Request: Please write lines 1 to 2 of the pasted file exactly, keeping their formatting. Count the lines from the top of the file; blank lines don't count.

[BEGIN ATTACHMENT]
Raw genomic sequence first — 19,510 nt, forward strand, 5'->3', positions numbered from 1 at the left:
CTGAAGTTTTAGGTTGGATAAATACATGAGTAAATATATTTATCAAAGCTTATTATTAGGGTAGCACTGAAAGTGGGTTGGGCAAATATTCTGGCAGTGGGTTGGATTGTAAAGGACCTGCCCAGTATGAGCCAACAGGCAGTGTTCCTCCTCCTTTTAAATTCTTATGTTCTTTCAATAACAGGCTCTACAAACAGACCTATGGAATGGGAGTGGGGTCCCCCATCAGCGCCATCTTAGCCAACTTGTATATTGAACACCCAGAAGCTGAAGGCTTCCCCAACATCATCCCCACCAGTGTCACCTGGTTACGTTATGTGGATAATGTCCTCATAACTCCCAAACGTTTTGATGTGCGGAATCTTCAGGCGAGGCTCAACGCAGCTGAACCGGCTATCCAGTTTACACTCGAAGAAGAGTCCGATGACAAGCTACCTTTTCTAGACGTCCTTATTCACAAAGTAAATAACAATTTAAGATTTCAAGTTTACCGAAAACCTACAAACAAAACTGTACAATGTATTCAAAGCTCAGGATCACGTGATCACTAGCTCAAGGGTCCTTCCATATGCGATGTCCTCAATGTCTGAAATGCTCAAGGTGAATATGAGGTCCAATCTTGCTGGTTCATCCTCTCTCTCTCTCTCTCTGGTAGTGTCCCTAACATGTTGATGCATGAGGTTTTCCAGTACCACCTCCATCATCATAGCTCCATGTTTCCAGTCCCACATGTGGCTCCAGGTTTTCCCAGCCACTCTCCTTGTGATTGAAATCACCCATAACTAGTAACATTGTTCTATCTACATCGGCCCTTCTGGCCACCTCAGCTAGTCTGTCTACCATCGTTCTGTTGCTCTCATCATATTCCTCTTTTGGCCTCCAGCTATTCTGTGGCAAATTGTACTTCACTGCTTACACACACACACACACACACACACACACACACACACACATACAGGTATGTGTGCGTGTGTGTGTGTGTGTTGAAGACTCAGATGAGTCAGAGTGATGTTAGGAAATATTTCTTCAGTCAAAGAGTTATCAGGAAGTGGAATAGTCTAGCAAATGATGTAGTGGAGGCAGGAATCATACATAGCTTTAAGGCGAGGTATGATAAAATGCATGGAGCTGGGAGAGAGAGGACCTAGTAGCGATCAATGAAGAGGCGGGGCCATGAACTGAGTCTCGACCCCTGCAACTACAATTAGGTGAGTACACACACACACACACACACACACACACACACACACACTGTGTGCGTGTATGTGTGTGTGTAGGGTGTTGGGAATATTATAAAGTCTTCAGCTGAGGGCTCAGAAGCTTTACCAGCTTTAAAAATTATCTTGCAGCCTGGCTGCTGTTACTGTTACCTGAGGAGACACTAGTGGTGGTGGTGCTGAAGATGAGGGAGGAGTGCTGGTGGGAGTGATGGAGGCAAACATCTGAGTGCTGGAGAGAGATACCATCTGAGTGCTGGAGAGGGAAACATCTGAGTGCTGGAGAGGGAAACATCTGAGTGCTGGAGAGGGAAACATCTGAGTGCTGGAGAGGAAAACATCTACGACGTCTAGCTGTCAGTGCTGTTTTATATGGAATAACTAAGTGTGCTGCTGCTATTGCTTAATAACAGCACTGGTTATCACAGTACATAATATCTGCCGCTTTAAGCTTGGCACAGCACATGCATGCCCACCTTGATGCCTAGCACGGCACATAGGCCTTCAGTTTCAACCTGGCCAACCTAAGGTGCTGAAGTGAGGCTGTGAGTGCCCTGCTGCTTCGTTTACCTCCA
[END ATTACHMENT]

Raw genomic sequence first — 19,510 nt, forward strand, 5'->3', positions numbered from 1 at the left:
CTGAAGTTTTAGGTTGGATAAATACATGAGTAAATATATTTATCAAAGCTTATTATTAGGGTAGCACTGAAAGTGGGTTGGGCAAATATTCTGGCAGTGGGTTGGATTGTAAAGGACCTGCCCAGTATGAGCCAACAGGCAGTGTTCCTCCTCCTTTTAAATTCTTATGTTCTTTCAATAACAGGCTCTACAAACAGACCTATGGAATGGGAGTGGGGTCCCCCATCAGCGCCATCTTAGCCAACTTGTATATTGAACACCCAGAAGCTGAAGGCTTCCCCAACATCATCCCCACCAGTGTCACCTGGTTACGTTATGTGGATAATGTCCTCATAACTCCCAAACGTTTTGATGTGCGGAATCTTCAGGCGAGGCTCAACGCAGCTGAACCGGCTATCCAGTTTACACTCGAAGAAGAGTCCGATGACAAGCTACCTTTTCTAGACGTCCTTATTCACAAAGTAAATAACAATTTAAGATTTCAAGTTTACCGAAAACCTACAAACAAAACTGTACAATGTATTCAAAGCTCAGGATCACGTGATCACTAGCTCAAGGGTCCTTCCATATGCGATGTCCTCAATGTCTGAAATGCTCAAGGTGAATATGAGGTCCAATCTTGCTGGTTCATCCTCTCTCTCTCTCTCTCTGGTAGTGTCCCTAACATGTTGATGCATGAGGTTTTCCAGTACCACCTCCATCATCATAGCTCCATGTTTCCAGTCCCACATGTGGCTCCAGGTTTTCCCAGCCACTCTCCTTGTGATTGAAATCACCCATAACTAGTAACATTGTTCTATCTACATCGGCCCTTCTGGCCACCTCAGCTAGTCTGTCTACCATCGTTCTGTTGCTCTCATCATATTCCTCTTTTGGCCTCCAGCTATTCTGTGGCAAATTGTACTTCACTGCTTACACACACACACACACACACACACACACACACACACACATACAGGTATGTGTGCGTGTGTGTGTGTGTGTTGAAGACTCAGATGAGTCAGAGTGATGTTAGGAAATATTTCTTCAGTCAAAGAGTTATCAGGAAGTGGAATAGTCTAGCAAATGATGTAGTGGAGGCAGGAATCATACATAGCTTTAAGGCGAGGTATGATAAAATGCATGGAGCTGGGAGAGAGAGGACCTAGTAGCGATCAATGAAGAGGCGGGGCCATGAACTGAGTCTCGACCCCTGCAACTACAATTAGGTGAGTACACACACACACACACACACACACACACACACACACACTGTGTGCGTGTATGTGTGTGTGTAGGGTGTTGGGAATATTATAAAGTCTTCAGCTGAGGGCTCAGAAGCTTTACCAGCTTTAAAAATTATCTTGCAGCCTGGCTGCTGTTACTGTTACCTGAGGAGACACTAGTGGTGGTGGTGCTGAAGATGAGGGAGGAGTGCTGGTGGGAGTGATGGAGGCAAACATCTGAGTGCTGGAGAGAGATACCATCTGAGTGCTGGAGAGGGAAACATCTGAGTGCTGGAGAGGGAAACATCTGAGTGCTGGAGAGGGAAACATCTGAGTGCTGGAGAGGAAAACATCTACGACGTCTAGCTGTCAGTGCTGTTTTATATGGAATAACTAAGTGTGCTGCTGCTATTGCTTAATAACAGCACTGGTTATCACAGTACATAATATCTGCCGCTTTAAGCTTGGCACAGCACATGCATGCCCACCTTGATGCCTAGCACGGCACATAGGCCTTCAGTTTCAACCTGGCCAACCTAAGGTGCTGAAGTGAGGCTGTGAGTGCCCTGCTGCTTCGTTTACCTCCA